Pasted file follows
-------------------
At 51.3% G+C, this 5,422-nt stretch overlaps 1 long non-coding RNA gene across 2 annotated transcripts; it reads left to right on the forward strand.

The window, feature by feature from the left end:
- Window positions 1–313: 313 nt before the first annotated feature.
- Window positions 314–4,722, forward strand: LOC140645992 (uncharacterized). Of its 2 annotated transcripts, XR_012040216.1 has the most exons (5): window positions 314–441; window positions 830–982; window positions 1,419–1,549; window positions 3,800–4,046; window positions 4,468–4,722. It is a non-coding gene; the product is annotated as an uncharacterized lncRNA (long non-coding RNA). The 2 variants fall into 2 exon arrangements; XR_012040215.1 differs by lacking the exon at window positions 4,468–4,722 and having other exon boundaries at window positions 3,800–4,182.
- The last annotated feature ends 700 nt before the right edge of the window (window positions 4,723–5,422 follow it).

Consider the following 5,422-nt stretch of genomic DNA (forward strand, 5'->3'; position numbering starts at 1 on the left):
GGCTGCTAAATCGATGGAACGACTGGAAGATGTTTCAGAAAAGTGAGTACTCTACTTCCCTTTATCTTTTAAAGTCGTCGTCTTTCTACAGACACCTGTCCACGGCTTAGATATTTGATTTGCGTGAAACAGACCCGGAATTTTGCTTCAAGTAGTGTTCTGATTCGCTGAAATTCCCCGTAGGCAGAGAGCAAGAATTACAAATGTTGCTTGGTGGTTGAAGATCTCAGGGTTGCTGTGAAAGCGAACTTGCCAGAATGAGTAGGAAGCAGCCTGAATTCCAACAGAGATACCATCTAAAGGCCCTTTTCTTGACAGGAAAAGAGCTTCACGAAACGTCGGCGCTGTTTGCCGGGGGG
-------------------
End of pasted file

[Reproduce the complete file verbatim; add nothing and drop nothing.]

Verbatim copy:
At 51.3% G+C, this 5,422-nt stretch overlaps 1 long non-coding RNA gene across 2 annotated transcripts; it reads left to right on the forward strand.

The window, feature by feature from the left end:
- Window positions 1–313: 313 nt before the first annotated feature.
- Window positions 314–4,722, forward strand: LOC140645992 (uncharacterized). Of its 2 annotated transcripts, XR_012040216.1 has the most exons (5): window positions 314–441; window positions 830–982; window positions 1,419–1,549; window positions 3,800–4,046; window positions 4,468–4,722. It is a non-coding gene; the product is annotated as an uncharacterized lncRNA (long non-coding RNA). The 2 variants fall into 2 exon arrangements; XR_012040215.1 differs by lacking the exon at window positions 4,468–4,722 and having other exon boundaries at window positions 3,800–4,182.
- The last annotated feature ends 700 nt before the right edge of the window (window positions 4,723–5,422 follow it).

Consider the following 5,422-nt stretch of genomic DNA (forward strand, 5'->3'; position numbering starts at 1 on the left):
GGCTGCTAAATCGATGGAACGACTGGAAGATGTTTCAGAAAAGTGAGTACTCTACTTCCCTTTATCTTTTAAAGTCGTCGTCTTTCTACAGACACCTGTCCACGGCTTAGATATTTGATTTGCGTGAAACAGACCCGGAATTTTGCTTCAAGTAGTGTTCTGATTCGCTGAAATTCCCCGTAGGCAGAGAGCAAGAATTACAAATGTTGCTTGGTGGTTGAAGATCTCAGGGTTGCTGTGAAAGCGAACTTGCCAGAATGAGTAGGAAGCAGCCTGAATTCCAACAGAGATACCATCTAAAGGCCCTTTTCTTGACAGGAAAAGAGCTTCACGAAACGTCGGCGCTGTTTGCCGGGGGG